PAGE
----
“schwing” or “love at first sight” — is the title to the seventh and most recent studio album from Deftones. They have been a favorite of mine since Adrenaline in ’94, and, in my opinion, not many to blossom from that era have had such a consistent and progressive body of work. They’re experimental yet completely identifiable. Not to mention really fucking good musically.
As heavy as the Deftones are, the band has always been capable of creating some of the most dense, melodic, and beautiful soundscapes in the genre. And while Chino always enjoys a good scream, the man also knows how to finesse his soft-spoken lyrics with the thrashing guitars and pummeling drums that back him. Koi No Yokan is proof once again of Deftones being one of the top teams in the game.
“Z” is for ZONE:
Root for the Villain is what landed J-Zone near the end of the alphabet in last year’s post, and this time around I’m closing out the ABC’s with the release of his new wax. Only five-hundred copies of Zone’s brief return from rap retirement were pressed, each on randomly colored 7″ vinyl, so I’m pleased to have the rarity as part of my collection. I was lucky enough to receive the creamsicle-colored record you see pictured above, personalized and autographed by the man himself.
The A-side, “The Drug Song (Remix),” is a breakneck instrumental track featuring some of the illest drums of J-Zone’s career as a producer.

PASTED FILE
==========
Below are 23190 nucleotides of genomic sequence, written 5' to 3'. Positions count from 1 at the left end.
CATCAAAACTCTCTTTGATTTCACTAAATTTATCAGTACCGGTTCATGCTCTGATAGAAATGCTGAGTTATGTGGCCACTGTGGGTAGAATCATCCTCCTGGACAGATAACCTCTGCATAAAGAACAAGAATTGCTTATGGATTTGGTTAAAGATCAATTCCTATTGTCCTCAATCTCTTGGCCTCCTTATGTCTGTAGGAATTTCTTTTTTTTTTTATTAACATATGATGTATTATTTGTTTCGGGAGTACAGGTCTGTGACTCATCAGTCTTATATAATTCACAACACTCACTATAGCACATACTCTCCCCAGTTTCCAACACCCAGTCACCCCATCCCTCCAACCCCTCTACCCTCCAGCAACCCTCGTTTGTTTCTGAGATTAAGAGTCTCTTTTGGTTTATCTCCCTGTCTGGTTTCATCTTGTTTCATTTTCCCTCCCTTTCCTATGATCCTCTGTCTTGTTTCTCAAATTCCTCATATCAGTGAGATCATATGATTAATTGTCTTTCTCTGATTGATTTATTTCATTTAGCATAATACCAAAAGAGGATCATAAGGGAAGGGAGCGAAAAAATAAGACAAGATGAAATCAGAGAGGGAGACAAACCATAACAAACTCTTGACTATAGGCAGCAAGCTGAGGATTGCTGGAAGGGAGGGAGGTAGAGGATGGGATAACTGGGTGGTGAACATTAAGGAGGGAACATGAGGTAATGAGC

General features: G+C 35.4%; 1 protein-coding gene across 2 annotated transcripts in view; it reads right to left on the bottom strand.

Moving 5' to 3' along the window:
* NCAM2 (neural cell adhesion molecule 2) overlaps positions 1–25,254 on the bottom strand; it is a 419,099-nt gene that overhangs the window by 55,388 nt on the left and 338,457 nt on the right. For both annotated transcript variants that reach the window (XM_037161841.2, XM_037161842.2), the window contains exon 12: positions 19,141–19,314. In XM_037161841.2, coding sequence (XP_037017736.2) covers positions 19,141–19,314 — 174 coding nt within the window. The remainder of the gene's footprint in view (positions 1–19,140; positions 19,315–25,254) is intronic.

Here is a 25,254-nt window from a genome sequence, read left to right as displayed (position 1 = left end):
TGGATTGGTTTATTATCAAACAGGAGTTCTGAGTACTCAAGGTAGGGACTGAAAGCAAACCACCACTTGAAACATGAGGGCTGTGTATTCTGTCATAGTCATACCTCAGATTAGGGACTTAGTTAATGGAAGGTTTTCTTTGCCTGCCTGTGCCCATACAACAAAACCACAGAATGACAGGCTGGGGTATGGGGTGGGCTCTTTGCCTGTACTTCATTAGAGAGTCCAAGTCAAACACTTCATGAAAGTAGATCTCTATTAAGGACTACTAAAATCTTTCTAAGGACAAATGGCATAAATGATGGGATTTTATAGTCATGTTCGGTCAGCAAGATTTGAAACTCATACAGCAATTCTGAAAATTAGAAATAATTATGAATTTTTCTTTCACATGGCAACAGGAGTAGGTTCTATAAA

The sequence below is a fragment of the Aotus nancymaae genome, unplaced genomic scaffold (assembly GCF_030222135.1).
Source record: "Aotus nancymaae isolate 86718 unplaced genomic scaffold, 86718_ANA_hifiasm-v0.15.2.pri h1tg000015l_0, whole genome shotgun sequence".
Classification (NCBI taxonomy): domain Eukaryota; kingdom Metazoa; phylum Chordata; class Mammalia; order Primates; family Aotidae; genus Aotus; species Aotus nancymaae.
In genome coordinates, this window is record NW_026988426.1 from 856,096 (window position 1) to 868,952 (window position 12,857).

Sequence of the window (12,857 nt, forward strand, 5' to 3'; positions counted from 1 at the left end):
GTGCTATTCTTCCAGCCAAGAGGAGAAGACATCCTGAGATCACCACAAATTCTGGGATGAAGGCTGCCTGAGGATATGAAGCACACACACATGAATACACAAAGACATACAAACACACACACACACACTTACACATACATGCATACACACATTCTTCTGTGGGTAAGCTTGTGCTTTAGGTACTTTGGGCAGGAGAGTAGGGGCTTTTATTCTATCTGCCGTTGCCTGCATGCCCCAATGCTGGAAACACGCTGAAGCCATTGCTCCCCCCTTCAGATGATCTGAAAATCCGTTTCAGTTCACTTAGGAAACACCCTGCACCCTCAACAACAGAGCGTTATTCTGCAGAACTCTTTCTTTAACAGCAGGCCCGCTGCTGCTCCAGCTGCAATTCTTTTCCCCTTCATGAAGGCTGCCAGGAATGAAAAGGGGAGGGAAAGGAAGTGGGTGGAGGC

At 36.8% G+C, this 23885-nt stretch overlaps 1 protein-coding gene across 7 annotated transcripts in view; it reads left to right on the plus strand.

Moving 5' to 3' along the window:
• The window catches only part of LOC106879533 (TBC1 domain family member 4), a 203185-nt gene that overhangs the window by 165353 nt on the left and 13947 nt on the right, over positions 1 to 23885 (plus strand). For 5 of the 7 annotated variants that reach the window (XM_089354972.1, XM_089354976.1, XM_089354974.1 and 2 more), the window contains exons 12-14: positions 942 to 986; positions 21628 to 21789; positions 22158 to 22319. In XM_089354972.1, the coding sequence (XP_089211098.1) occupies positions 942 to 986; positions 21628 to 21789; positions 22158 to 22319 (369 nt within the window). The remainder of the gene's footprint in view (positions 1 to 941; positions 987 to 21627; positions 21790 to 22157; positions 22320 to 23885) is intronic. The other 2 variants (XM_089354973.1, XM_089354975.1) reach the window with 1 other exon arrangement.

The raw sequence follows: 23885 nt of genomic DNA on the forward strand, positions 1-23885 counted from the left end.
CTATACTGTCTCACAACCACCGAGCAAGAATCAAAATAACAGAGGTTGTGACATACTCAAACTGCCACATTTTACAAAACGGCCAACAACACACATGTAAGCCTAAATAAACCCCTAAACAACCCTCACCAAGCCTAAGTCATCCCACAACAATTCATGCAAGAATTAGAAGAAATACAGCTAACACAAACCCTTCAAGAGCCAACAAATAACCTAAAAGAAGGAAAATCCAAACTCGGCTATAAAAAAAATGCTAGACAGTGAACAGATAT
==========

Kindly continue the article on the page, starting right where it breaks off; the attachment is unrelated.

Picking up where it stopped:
On the flip is Breeze Brewin of The Juggaknots accompanying J for ”The Fox Hunt,” an anthem dedicated to grizzly girlies and the mental and sexual benefits of dating said skirts.
Yup. The Old Maid Billionaire breaks his rhyme-silence for the first time in years and it’s to draw parallels between ug-mug females and Mike Tyson’s Punch Out. Nothing has changed with Zone. And that’s the way I like it.
That’s all I have for 2012, folks. Expect more from me in the upcoming year – I plan to stick with it just the same. Please feel free to leave some feedback, whatever it may be, and share this publication where you see fit. Thank you tenfold.
TECB! Creek iiit!!!!!
Filed under: 401 Gettin' It Done, Album Talk/Review, CA All Day, Events, For All The Broke Willies, Hip-Hop, Instrumental, Interviews, Music, News, Recent Purchases, This Is Not Hip-Hop, Yo! TECB Raps Tagged: | 3, 90.3, All City Records, Apollo Brown, Ayatollah, Batsauce, Big City Bumpus, Blue Note, Blunderbuss, Bob Dylan, Breeze Brewin, Brian Burton, Bridges, Chinoiseries Pt. 2, Crazy Horse, Dan Auerbach, Danger Mouse, Decon Records, Deer Tick, Demolition Deluxe, Diamond Rugs, Dinosaur Jr., DJ Crown, DJ Mekalek, DJ Primitive, Dr. John, Emilio Lopez, Fiona Apple, FourOhOne, Foxwoods, Galapagos 4, Gangrene, Guilty Simpson, I Bet On Sky, J-Zone, Jack White, Jagjaguwar, Keith Murray, Kill Swag, Little Broken Hearts, Locked Down, Low Budget, Mello Music Group, Meta P, Milez Grimez, Moka Only, Nature Sounds, Neil Young, Nevermind the Haters Here's Big City Bumpus, Newport Blues Cafe, Nonesuch Records, Norah Jones, O.C., OH NO, Old Maid Entertainment, Onra, Providence, Psychedelic Pill, Quarter Life Crisis, Quartermaine, Redefinition Records, Rhode Island, RJBeats, Russian Roulette, Starcrossed, Sunset Bar and Grille, TECB, Tempest, The Alchemist, The Echo Chamber Blog, The Idler Wheel..., The Met, The Phoenix, Third Man Records, Tommy Twinks, Typical Cats, Underground Sound, Vice City Nights, Vodka & Ayahuasca, WRIU